Tactically Speaking: POR 3:1 PHI


The first ESPN2 match of the season turned out to be a rainy affair from Jeld-Wen Field in Portland, as the Timbers overcame an early second half deficit to put away the Philadelphia Union, 3-1.

The hosts began in a compact 4-4-2 diamond formation. New signing Kris Boyd paired up top with Jorge Perlaza. The midfield started very narrow, with Khalif Alhassan and Eric Alexander acting more as box-to-box midfielders slightly right and left, respectively. Diego Chara played the advanced midfield role, and Jack Jewsbury anchored in front of the backline. 2012 1st round SuperDraft pick Andrew Jean-Baptiste got his first official MLS start pairing up with mainstay Eric Brunner.

Not many knew how the Union would look in their first match, since much of their preseason was spent away from the public spotlight. Peter Nowak put them in a pressing 4-2-3-1. The main forward was Lionard Pajoy, a physical target man who excelled at holding the ball up. The main surprise was Michael Farfan playing as an advanced playmaker, a role that likely would be filled by Roger Torres if not for a slight injury. Josue Martinez and Freddy Adu cut in from the edges as wingers. The back 7 lined up as one would expect.

For Philadelphia, there was a bit of a problem that stemmed from using guys out of position. Martinez is a natural striker, and as a right foot he has a tendency to come inside. Adu isn’t the speediest winger, and thus he never really created problems for Rodney Wallace on the left. Additionally, Farfan has looked more comfortable on the right wing in the past (he scored a goal in the Real Madrid friendly last season from that position). Having that advanced midfield playing unfamiliar roles led to a lot of possession lost in the push forward.

Tactically, Portland adjusted as the match progressed, mostly to exploit what became a glaring weakness for Philadelphia – Porfirio Lopez. It’s unclear whether Lopez lacked match fitness, or if he had nerves in his first match for the Union. What was clear was that Spencer saw a flaw to expose. Play down the right became a dangerous pathway for the Portland offense.

Portland was always in control of the flow in this match. Jeld-Wen Field is an imposing venue for opposing teams even on a clear night, and in the torrential rain the Union preferred to absorb as much pressure as possible. Their best method for attacking was direct through Pajoy, but that wasn’t reliable. Nowak tried to move Pajoy around in the formation, putting him left to try to tie up Palmer and Alhassan. The Colombian did well with his back to goal, but he didn’t have the support around him to threaten Troy Perkins much.

The first half was marked by a few good saves from Zac MacMath and hardly any pressure from Philadelphia. The Union only mustered two shots in the opening period. But after the break, Philadelphia nicked a goal six minutes in. Gomez curled the ball from about 30 yards out, and the ball deflected off Jean-Baptiste’s head and into the right side of goal. After much debate, the goal was awarded to Gomez as it appeared it would have turned inside the post on its own.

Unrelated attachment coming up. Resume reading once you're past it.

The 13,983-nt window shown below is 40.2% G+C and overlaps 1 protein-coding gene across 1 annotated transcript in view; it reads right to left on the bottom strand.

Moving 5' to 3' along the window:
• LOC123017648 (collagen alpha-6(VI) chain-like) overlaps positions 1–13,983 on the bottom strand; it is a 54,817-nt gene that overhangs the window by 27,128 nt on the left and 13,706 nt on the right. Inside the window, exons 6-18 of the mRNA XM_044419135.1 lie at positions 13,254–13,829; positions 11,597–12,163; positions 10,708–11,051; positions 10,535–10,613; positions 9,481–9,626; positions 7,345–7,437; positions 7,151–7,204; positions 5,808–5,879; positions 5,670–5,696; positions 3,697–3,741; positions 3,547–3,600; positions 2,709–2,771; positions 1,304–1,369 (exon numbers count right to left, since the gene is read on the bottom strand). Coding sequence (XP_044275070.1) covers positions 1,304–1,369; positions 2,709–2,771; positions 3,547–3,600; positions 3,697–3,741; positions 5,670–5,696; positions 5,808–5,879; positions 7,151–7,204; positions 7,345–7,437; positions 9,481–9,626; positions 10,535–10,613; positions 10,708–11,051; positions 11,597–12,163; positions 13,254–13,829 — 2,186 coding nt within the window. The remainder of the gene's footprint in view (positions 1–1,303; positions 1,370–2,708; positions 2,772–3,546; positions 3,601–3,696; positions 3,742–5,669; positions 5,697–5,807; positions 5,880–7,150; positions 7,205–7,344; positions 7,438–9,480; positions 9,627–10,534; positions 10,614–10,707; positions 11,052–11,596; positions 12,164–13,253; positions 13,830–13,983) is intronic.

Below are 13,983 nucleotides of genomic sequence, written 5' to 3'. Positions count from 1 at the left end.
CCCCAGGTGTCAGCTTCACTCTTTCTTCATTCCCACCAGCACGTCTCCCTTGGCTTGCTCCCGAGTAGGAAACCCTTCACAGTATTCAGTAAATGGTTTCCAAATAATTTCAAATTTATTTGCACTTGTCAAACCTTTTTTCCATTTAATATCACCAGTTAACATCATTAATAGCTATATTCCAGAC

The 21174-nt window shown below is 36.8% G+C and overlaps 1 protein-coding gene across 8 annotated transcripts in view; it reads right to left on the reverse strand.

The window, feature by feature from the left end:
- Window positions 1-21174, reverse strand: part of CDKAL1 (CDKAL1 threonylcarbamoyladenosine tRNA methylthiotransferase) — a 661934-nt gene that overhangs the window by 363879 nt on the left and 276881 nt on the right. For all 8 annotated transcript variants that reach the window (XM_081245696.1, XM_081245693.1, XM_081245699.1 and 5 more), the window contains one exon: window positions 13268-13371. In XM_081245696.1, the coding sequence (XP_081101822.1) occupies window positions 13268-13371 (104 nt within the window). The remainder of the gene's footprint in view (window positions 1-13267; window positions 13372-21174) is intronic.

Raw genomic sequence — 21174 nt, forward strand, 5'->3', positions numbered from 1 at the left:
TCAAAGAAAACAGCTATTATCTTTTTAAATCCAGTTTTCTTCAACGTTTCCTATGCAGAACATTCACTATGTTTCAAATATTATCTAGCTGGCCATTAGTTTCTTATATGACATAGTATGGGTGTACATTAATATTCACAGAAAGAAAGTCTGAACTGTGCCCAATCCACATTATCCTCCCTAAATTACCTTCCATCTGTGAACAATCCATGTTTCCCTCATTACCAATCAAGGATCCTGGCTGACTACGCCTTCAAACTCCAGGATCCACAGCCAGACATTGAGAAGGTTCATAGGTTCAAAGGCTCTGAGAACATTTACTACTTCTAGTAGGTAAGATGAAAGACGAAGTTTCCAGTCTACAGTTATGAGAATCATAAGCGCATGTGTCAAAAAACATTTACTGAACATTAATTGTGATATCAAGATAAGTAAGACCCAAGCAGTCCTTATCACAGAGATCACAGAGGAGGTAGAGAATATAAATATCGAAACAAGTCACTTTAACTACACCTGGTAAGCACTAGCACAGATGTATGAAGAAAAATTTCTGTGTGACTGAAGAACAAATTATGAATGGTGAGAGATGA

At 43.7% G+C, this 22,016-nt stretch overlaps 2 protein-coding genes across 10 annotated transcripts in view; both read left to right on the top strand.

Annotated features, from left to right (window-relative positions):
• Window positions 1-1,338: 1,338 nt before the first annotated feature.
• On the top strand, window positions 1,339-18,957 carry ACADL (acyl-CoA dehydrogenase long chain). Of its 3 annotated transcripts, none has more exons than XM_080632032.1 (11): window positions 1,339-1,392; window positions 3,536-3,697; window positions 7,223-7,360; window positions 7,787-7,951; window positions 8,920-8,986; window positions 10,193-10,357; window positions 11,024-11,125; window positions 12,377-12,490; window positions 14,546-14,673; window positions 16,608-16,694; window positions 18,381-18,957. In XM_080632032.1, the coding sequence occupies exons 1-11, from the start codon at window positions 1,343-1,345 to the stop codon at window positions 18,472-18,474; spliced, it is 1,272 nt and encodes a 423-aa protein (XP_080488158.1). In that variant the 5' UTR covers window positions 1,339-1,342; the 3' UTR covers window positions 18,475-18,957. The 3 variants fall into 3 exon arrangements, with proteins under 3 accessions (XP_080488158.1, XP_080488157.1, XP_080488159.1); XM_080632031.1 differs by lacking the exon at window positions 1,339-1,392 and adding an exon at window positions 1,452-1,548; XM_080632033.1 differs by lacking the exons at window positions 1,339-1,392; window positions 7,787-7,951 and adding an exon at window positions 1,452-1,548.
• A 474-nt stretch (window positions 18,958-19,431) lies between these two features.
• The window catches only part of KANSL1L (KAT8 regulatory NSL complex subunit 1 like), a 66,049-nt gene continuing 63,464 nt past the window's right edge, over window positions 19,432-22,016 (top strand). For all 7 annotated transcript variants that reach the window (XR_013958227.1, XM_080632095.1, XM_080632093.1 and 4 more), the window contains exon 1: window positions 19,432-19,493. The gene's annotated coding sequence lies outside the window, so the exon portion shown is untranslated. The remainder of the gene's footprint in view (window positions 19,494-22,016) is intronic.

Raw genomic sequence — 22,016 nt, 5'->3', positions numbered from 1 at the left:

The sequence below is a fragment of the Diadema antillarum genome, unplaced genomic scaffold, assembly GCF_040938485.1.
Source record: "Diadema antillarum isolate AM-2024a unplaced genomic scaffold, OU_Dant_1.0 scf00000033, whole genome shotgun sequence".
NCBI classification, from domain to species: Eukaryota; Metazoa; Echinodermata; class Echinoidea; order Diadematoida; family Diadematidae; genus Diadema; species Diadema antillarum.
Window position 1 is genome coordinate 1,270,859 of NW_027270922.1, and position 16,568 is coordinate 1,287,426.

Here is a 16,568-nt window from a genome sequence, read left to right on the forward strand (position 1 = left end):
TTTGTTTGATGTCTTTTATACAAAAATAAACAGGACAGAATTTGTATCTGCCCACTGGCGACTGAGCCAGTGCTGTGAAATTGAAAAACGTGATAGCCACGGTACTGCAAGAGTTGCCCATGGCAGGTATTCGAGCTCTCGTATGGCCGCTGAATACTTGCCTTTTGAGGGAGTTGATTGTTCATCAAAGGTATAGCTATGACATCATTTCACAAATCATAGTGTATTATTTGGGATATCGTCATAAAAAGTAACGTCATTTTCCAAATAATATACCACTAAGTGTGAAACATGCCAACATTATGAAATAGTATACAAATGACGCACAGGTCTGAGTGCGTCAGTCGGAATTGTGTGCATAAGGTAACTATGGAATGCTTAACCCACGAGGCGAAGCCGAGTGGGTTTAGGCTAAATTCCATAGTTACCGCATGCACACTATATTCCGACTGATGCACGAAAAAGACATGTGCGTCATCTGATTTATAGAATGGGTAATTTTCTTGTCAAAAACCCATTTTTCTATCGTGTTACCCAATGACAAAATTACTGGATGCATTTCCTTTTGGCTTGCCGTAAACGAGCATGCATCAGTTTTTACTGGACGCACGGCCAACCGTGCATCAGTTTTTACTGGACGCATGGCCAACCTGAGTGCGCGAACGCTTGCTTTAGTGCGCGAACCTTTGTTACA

With the lead, the Union were left with their first challenge of the new season – holding a lead on the road in a difficult environment. It took less than 5 minutes for the Timbers to put that aside. Even with the size the Union added in the offseason, the dreaded set piece turned the tide as it has throughout their existence in the league. Lopez lunged in on Alhassan well outside the area to draw a free kick. Jewsbury’s cross was headed on goal from around the penalty spot by Jean-Baptiste. MacMath dove for the ball, a shot that typically would be an easy scoop. The wet ball slipped through his arms and into the goal, and just like that the match was equalized. The young keeper made some key saves throughout the match, but this unforced error certainly swung the momentum in the favor of the Timbers.

Alhassan continued to cause problems for Lopez, and in the 66th minute he danced away from the left back long enough to swing a left-footed cross towards goal. Boyd was there to redirect it past MacMath, beating Danny Califf to the ball. The final salvo came ten minutes later, off a quick freekick taken from the right – granted by another Lopez foul. Jewsbury restarted the play with the Union not set. Alhassan dribbled inside and lobbed a ball to the far post from a tight angle. The ball dropped inside the post and doubled Portland’s lead. The Timbers needed little more, as the Union were spent and soaked in the Portland rain. A 3-1 victory was representative of the way that Portland outworked the Union.

Portland travels down to suburban Dallas to face the Hoops on Saturday, while Philadelphia will have a chance to redeem the lackluster performance in front of a fired-up home crowd. They will take on Colorado Sunday afternoon, and that match will be aired on the NBC Sports Network.

This entry was posted in MLS Talk, Philadelphia Union, Portland Timbers, Tactics, Uncategorized. Bookmark the permalink.

Leave a Reply

Your email address will not be published.